Rising temperatures intensify the need for solar, wind energy

18 July 2023

This past 4th of July was likely the hottest day on earth in the past 125,000 years according to the U.S. National Centers for Environmental Prediction.

The fact is, climate change is not an issue that will affect distant generations, it is affecting us now with more frequent and more severe weather events, invasive species migrating north, hundreds of wildfires each year and of course hotter temperatures in the summer and fewer cold days in the winter. Climate scientists estimate we are on track to blow past the 1.5 degree increase in average temperature sooner than estimated, possibly within this decade. What to do?

Minnesota has already made a good start in reducing carbon producing electricity thanks to former Gov. Tim Pawlenty’s 2006 25×2025 Renewable Electricity plan. Utilities surpassed that goal with ease.

More recently, thanks to President Biden and Congress providing substantial funding for climate mitigation, and the Minnesota Legislature this year making historic investments in renewable energy and mandating 100% non-carbon polluting energy by 2040. This is a goal we can and must achieve and surpass.

Within the next five years, supply chains should be organized to provide essential minerals for the manufacture of electric vehicles at scale. As this happens, we need to be able to provide more green electricity to reduce the greenhouse gas cars produce. The U.S. would need to produce 20%-50% more electricity annually if all cars were electric vehicles. So, we need to replace the remaining coal and gas electric generation and add 50% more capacity. Add home heat pumps and other electric appliances and we’re looking at even more renewable energy needed.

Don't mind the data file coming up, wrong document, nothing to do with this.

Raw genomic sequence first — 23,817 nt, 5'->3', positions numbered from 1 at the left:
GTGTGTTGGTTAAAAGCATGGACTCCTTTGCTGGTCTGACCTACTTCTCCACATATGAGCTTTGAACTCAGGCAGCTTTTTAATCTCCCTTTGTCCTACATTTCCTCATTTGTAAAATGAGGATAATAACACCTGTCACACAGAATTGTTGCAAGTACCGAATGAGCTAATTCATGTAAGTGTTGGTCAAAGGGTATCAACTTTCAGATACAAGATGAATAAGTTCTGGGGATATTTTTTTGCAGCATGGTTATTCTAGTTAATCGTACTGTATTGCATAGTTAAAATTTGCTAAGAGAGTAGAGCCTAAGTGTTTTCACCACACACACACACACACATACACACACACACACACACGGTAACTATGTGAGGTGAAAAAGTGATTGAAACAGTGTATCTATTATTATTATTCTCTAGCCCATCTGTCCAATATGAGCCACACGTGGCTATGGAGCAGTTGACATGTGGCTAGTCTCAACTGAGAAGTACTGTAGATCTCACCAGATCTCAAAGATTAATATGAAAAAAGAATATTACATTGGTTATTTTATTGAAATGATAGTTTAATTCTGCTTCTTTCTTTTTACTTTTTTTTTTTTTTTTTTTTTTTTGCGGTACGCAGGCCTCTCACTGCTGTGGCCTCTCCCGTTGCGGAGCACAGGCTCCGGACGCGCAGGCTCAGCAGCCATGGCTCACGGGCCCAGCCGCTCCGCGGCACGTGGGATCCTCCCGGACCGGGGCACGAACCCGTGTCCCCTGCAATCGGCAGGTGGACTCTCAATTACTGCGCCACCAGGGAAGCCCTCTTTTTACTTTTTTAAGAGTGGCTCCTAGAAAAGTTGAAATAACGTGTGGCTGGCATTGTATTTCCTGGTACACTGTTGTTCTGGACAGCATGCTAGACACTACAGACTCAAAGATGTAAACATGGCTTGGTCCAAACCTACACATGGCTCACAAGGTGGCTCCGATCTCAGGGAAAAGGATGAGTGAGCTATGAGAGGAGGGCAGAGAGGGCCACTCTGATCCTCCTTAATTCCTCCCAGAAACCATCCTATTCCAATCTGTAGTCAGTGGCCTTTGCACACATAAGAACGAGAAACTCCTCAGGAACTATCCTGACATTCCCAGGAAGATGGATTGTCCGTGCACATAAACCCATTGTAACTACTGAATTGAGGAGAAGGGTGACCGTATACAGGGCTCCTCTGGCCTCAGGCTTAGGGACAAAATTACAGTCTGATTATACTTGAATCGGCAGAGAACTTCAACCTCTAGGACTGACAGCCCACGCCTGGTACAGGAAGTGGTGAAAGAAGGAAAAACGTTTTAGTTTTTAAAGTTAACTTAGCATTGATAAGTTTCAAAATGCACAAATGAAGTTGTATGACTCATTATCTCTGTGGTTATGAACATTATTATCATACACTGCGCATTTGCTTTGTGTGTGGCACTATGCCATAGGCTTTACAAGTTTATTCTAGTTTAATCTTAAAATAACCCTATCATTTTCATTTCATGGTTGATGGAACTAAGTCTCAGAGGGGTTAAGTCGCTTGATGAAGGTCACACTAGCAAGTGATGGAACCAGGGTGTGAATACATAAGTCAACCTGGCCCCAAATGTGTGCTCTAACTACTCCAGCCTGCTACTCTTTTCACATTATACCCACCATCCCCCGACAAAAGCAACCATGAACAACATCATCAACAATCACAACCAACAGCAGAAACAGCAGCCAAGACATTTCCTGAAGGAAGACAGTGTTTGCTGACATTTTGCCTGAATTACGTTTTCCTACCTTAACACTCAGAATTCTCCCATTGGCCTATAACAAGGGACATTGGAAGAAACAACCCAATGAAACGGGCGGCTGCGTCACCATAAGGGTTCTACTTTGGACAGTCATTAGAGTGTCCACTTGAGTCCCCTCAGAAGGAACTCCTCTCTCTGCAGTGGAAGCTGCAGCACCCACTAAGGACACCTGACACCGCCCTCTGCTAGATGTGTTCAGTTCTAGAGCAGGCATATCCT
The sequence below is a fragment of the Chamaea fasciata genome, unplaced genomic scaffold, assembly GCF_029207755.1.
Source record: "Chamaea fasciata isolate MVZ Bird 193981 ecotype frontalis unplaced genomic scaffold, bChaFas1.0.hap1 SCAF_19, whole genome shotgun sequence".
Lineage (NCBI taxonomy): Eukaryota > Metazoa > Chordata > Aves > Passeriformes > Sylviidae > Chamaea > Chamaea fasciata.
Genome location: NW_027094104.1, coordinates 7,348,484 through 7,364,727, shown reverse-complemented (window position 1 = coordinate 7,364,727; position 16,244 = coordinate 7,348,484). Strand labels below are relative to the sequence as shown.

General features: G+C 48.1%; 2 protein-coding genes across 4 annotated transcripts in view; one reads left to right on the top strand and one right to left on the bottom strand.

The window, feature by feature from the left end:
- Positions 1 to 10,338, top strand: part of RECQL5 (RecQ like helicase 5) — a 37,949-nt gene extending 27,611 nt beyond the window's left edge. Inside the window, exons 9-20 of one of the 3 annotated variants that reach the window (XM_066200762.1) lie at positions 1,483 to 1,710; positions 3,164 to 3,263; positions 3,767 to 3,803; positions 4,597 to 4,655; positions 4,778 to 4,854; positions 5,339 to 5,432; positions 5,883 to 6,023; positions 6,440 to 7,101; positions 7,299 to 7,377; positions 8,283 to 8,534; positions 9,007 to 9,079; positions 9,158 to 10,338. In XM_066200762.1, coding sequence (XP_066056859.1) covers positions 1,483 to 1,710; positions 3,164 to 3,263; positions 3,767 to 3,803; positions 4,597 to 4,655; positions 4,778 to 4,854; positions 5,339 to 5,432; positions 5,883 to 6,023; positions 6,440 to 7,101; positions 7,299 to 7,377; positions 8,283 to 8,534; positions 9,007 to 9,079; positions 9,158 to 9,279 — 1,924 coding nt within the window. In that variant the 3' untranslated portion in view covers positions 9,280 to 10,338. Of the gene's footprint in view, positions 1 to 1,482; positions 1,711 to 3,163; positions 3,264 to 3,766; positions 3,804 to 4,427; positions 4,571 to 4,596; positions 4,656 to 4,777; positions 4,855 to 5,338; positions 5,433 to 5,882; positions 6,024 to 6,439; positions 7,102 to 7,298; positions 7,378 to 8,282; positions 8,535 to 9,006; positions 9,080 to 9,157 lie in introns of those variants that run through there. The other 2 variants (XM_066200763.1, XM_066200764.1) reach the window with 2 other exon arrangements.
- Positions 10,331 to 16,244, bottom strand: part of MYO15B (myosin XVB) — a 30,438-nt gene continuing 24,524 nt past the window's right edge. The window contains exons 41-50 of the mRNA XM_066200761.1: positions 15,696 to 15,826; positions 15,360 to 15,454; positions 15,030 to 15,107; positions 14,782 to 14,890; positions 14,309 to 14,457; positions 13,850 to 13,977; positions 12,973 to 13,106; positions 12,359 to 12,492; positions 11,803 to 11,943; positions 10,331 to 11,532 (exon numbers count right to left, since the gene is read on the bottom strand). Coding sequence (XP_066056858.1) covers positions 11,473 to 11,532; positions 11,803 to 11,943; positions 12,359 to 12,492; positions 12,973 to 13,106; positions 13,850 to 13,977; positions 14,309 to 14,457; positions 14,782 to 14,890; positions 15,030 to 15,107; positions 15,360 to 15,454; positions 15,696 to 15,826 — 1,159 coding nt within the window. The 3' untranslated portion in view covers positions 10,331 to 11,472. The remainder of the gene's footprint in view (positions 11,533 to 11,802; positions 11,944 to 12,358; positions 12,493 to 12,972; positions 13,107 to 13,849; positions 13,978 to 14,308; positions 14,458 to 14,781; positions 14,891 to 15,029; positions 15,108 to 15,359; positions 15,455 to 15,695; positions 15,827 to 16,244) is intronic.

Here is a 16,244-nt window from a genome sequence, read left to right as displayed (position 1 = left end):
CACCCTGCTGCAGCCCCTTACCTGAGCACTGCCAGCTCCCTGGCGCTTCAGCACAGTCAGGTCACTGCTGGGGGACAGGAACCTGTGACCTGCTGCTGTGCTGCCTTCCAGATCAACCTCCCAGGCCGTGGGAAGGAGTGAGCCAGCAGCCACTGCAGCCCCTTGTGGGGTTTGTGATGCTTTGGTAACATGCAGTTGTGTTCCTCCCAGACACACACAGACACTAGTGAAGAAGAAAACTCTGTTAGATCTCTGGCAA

We need to have a solar power everywhere policy. The most cost-effective locations are on buildings and warehouses where mounting infrastructure requirements are cheapest, and we need to think bigger by building solar over parking lots and ramps, and perhaps over highways. One of the arguments against grid scale solar is that it’s built far from population centers and most of the time on productive farmland. That’s why we need to be innovative and build solar infrastructure where most electricity is used, in urban and suburban areas.

Minnesota has capacity for more wind energy too, we need to build more wind turbines wherever the wind blows consistently, and the power lines needed to bring that electricity to where people live and the energy is used.

In Hopkins, Minnesota, where I live, there is an effort to build solar on a disused landfill and on parking areas. Both locations will require extra mounting hardware, steel to create a solar canopy over parking areas and innovative design to mount solar over a capped landfill where methane is already being harvested.

While we’ve made progress in renewable energy in Minnesota and the country, it is important we build the infrastructure needed to eliminate carbon in generating electricity, the electricity we use now and the demand we will have in the future. We just need to do more, and get it done faster if we want to reduce the effects of an ever-warming planet for our grandchildren, our children and us.

Gary DeVaan is a resident of Hopkins, Minnesota.

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